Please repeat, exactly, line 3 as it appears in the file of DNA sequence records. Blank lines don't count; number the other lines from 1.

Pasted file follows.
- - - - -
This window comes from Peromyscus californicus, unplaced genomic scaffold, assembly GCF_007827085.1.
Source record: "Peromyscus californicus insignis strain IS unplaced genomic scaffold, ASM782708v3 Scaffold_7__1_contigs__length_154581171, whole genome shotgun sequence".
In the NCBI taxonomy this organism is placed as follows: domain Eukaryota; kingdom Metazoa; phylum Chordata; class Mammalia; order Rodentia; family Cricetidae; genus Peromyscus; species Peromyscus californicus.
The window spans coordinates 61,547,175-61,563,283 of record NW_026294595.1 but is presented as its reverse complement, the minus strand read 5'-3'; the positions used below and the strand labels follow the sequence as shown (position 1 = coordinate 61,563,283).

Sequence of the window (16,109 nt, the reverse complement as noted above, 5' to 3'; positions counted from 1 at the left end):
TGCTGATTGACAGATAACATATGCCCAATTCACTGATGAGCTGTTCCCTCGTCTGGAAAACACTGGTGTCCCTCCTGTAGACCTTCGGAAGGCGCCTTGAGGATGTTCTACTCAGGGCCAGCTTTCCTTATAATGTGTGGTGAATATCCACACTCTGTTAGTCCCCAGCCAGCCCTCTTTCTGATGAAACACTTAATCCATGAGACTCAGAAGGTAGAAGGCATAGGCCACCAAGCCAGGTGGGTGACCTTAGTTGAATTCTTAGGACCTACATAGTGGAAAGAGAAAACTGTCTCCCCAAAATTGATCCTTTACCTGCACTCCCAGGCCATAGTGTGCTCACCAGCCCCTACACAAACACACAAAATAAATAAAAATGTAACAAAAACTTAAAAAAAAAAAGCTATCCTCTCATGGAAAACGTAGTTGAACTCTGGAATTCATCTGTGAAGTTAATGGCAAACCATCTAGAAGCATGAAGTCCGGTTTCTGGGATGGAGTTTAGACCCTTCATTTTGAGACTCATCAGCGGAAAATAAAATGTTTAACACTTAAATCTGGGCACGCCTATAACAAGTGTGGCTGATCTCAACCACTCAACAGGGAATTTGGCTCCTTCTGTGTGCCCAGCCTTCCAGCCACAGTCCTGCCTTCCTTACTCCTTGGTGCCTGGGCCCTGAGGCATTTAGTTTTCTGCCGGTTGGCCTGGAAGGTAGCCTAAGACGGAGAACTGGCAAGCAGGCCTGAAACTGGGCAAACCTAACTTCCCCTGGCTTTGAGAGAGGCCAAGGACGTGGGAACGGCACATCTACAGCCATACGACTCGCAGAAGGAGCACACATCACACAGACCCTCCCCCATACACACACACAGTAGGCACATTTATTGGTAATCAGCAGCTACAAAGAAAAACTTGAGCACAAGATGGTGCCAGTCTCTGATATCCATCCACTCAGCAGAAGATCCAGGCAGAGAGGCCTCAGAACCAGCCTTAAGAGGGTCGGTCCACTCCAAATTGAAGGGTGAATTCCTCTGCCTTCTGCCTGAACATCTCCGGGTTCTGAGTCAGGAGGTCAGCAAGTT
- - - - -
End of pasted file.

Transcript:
In the NCBI taxonomy this organism is placed as follows: domain Eukaryota; kingdom Metazoa; phylum Chordata; class Mammalia; order Rodentia; family Cricetidae; genus Peromyscus; species Peromyscus californicus.